Let’s face it: “47 Meters Down: Uncaged,” an unlikely sequel to the 2017 low-budget summer sleeper “47 Meters Down,” was never going to be a top-notch production with quality acting and thought-provoking moments. Bluntly put, it’s a silly shark movie.
But not every film has to shoot for masterpiece status. Through the corny dialogue, extremely over-the-top moments, laughable plot holes and cheesy set-up, this is one dumb and absurd film that does not try to be anything more. Yet all things considered, it ends up being somewhat fun.
“47 Meters Down: Uncaged” (J&C Media Group)
The movie follows stepsisters Mia (Sophie Nelisse) and Sasha (Corinne Foxx), who go scuba-diving in an underwater cave with their friends Alexa (Brianne Tju) and Nicole (Sistine Stallone) to find the ruins of an ancient Mayan city.
Their sense of adventure quickly turns to horror as they face deadly blind sharks that have evolved with heightened senses to compensate for their lack of vision and developed an instinct to kill everything they find.
What are the cons? Yardsticks used in traditional assessments of a film are simply pointless here. The set-up is laughably obvious, the characters are basically one-dimensional cardboard cutouts, the cliches are unbearable, and the plot has more holes in it than a block of Swiss cheese.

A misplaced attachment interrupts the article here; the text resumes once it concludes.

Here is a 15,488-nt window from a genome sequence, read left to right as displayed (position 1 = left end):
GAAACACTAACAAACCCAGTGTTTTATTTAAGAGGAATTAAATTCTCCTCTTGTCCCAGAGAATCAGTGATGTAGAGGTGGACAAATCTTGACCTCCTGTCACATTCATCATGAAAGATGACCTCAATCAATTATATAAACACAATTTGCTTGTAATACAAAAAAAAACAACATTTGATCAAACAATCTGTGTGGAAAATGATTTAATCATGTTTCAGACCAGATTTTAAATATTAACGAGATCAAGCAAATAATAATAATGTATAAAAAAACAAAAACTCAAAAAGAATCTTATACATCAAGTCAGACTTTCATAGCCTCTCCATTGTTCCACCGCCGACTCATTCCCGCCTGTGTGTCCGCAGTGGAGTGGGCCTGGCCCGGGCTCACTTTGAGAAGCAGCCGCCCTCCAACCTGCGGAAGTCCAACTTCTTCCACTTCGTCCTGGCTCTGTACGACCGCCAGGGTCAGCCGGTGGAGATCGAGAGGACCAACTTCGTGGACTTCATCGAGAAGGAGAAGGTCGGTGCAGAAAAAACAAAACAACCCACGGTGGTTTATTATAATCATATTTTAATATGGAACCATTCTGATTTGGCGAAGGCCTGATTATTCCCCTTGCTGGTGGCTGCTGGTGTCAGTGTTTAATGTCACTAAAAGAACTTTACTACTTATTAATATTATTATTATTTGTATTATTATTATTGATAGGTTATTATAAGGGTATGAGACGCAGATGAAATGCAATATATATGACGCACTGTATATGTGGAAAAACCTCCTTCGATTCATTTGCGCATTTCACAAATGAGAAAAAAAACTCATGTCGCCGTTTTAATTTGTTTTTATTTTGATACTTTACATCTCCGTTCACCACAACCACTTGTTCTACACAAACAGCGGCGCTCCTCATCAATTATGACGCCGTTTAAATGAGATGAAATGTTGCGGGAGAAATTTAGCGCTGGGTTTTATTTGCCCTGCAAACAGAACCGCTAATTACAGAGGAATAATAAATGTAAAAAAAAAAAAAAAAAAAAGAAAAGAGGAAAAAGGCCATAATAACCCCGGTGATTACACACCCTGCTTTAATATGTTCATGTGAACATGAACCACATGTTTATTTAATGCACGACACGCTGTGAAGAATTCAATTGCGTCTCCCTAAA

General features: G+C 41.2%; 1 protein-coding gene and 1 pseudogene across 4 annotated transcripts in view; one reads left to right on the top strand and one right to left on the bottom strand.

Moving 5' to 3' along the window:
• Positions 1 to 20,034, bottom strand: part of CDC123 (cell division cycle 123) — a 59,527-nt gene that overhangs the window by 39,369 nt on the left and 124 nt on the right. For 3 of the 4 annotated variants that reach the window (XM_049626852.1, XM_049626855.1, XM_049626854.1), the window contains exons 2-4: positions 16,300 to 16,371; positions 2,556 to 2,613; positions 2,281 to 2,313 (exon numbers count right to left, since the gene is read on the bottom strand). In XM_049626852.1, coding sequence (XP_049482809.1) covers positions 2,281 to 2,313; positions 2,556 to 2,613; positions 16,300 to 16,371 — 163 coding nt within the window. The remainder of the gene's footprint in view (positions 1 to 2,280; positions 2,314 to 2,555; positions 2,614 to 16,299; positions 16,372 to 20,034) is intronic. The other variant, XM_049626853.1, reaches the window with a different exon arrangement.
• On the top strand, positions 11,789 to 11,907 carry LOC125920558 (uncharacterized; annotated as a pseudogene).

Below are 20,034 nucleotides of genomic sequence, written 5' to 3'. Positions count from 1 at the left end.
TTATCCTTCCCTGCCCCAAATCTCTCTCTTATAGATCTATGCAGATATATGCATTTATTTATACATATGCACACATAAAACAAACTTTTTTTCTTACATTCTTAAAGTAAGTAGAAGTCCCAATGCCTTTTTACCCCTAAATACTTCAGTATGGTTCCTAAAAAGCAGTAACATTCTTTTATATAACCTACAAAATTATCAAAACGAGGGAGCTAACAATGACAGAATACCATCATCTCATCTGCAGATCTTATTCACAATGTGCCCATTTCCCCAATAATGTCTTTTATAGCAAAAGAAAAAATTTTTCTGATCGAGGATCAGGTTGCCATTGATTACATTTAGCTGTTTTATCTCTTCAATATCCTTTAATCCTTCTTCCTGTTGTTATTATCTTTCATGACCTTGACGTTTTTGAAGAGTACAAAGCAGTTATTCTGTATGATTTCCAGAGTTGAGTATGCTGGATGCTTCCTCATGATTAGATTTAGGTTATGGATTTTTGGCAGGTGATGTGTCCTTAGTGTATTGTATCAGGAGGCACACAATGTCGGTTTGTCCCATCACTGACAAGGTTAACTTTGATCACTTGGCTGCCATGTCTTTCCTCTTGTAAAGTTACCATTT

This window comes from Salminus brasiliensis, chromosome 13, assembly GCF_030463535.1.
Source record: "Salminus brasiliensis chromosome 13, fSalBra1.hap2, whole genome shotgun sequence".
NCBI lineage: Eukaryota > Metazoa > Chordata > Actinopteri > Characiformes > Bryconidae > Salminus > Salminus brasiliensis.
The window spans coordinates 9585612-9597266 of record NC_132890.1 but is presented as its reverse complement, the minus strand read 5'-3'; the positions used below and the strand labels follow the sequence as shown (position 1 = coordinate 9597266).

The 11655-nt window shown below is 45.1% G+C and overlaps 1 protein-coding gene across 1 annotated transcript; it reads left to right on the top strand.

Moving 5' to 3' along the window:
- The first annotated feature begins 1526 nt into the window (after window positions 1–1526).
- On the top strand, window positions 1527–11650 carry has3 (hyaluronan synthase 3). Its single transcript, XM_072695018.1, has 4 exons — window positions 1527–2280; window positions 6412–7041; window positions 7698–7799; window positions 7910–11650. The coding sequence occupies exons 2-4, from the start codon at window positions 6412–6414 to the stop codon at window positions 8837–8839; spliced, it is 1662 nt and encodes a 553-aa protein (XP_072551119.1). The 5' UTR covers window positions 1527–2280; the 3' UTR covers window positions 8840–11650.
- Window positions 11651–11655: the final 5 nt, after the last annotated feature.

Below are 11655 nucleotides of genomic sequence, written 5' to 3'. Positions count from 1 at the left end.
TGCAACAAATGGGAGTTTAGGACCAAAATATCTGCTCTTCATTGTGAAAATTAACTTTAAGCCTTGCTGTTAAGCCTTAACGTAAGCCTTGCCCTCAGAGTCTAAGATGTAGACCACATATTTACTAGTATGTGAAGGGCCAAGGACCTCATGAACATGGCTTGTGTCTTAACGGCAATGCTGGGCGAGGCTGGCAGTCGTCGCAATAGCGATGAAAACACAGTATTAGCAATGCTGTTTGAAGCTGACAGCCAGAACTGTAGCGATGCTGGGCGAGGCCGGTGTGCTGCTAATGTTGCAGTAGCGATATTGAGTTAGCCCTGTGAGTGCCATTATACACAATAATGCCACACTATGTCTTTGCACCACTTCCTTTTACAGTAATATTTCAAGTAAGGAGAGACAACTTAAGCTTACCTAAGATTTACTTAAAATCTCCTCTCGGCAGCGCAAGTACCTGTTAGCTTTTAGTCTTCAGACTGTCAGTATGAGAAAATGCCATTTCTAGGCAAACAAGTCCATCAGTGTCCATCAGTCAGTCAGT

But unlike most low-quality films, this movie doesn’t have me in a fit of rage because it doesn’t pretend to be anything other than what it is.
It reminded me a little bit of “Deep Blue Sea,” the “Citizen Kane” of dumb, cheesy but fun shark movies, but it was even more over-the-top and offered more simple fun than the 1999 action film.
The excessive use of slow motion that seemed out of place ended up being funny -- intentionally or not -- and the ridiculously over-the-top climax had me in a fit of laughter.
Two things that were genuinely impressive were the suspense and tension: Director Johannes Roberts cleverly uses the underground cave to induce claustrophobia in the audience. Being in dark waters is scary, with or without homicidal sharks, and the movie captivates the audience by creating gripping moments.
The movie seems to have taken a leaf out of the “Jurassic Park” book, in the sense that it builds tension by toying with an enormous beast and forcing humans into uncomfortable situations. The underground cinematography was also not bad, considering its budget of a meager $12 million.
It plays out a lot like a slasher film with a shark than a survival horror film, and the director’s talent for creating tension works well.
It is not really a well-made film, not even close. But for what it’s worth, it knows how to entertain people and sticks with what it does best.
So if you are into straightforward slasher films starring great white sharks with over-the-top action, and you can look past all the obvious flaws, this may be your cup of tea.
“47 Meters Down: Uncaged” opens in local theaters Aug. 28.
By Yoon Min-sik